It all began in 2012 when the first commit for Scala 3 was made and it was decided to base Scala 3 on DOT.
What is DOT?
Before we go further into the story, let’s get to know about DOT. DOT, an abbreviation for Dependent Object Types, is a new type-theoretic calculus which models path-dependent types, abstract type members, and it creates a mixture of nominal and structural typing through the use of refinement types. Since, DOT is a small but very expressive language, it was a perfect fit for Scala 3. But why?
Because the primary goal of Scala 3 was to get rid of some of Scala 2’s inexpressive features and have a new type system which have goodies of both – Functional Programming and Object Oriented Programming.
From where Dotty comes into the picture?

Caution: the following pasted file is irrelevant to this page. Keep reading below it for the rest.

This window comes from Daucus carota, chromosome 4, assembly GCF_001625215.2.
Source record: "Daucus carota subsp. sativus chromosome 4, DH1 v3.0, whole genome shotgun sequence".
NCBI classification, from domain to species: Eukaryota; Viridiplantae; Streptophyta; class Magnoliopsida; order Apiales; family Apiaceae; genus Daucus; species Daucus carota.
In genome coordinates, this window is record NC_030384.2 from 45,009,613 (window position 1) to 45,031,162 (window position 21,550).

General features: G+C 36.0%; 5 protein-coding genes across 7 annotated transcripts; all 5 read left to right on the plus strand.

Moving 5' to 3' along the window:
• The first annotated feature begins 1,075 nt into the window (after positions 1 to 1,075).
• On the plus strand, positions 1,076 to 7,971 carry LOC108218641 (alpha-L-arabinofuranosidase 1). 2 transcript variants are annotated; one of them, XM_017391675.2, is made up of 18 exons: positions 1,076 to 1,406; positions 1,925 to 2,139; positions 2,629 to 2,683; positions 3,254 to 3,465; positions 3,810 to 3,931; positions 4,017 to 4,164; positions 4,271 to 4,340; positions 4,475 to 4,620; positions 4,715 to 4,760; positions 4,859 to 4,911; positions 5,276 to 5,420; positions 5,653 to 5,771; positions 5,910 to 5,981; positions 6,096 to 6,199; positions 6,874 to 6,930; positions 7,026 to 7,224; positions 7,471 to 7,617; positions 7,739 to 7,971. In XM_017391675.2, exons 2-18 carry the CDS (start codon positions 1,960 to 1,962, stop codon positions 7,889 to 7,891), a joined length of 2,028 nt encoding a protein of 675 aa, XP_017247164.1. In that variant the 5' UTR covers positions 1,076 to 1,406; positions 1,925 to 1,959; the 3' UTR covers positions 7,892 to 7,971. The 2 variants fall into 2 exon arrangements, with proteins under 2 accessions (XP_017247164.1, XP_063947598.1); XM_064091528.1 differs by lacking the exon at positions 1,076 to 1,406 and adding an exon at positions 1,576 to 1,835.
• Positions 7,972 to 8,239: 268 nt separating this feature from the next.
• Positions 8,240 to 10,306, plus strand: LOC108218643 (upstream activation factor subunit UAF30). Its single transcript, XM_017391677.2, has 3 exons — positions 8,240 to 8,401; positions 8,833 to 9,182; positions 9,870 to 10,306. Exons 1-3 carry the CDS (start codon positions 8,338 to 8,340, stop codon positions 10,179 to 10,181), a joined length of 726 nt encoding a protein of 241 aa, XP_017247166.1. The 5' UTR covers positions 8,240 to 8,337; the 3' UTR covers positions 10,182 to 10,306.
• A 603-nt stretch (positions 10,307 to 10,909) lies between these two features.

Now, when it was finalised that Scala 3 will be based on DOT, a new compiler was required which can validate whether the Scala 3 code follows the rules of DOT or not.
Hence, a new compiler was created named Dotty. The word came Dotty literally from the abbreviation DOT.
Dotty’s first usable release was released in 2018. And since then the research team, the one working on Dotty, has been trying to make it more mature with each iteration. Today, it’s latest release version is 3.2.2.
What happened after Scala met Dotty?
After Scala met Dotty, there were many major changes that into Scala. Some changes are so radical that if anyone is new to Scala 3 language, they would find it a completely different language from Scala 2.
However, in essence Scala 2 and Scala 3 are similar languages. But, there are many differences between them that makes them two farthest related cousins. For example, Intersection and Union types in Scala 3 is something that is non-existent in Scala 2. Whereas macros are removed in Scala 3 but present in Scala 2.
There are many more differences in Scala 3 and Scala 2 about which we will talk in detail in later blogs, so stay tuned 🙂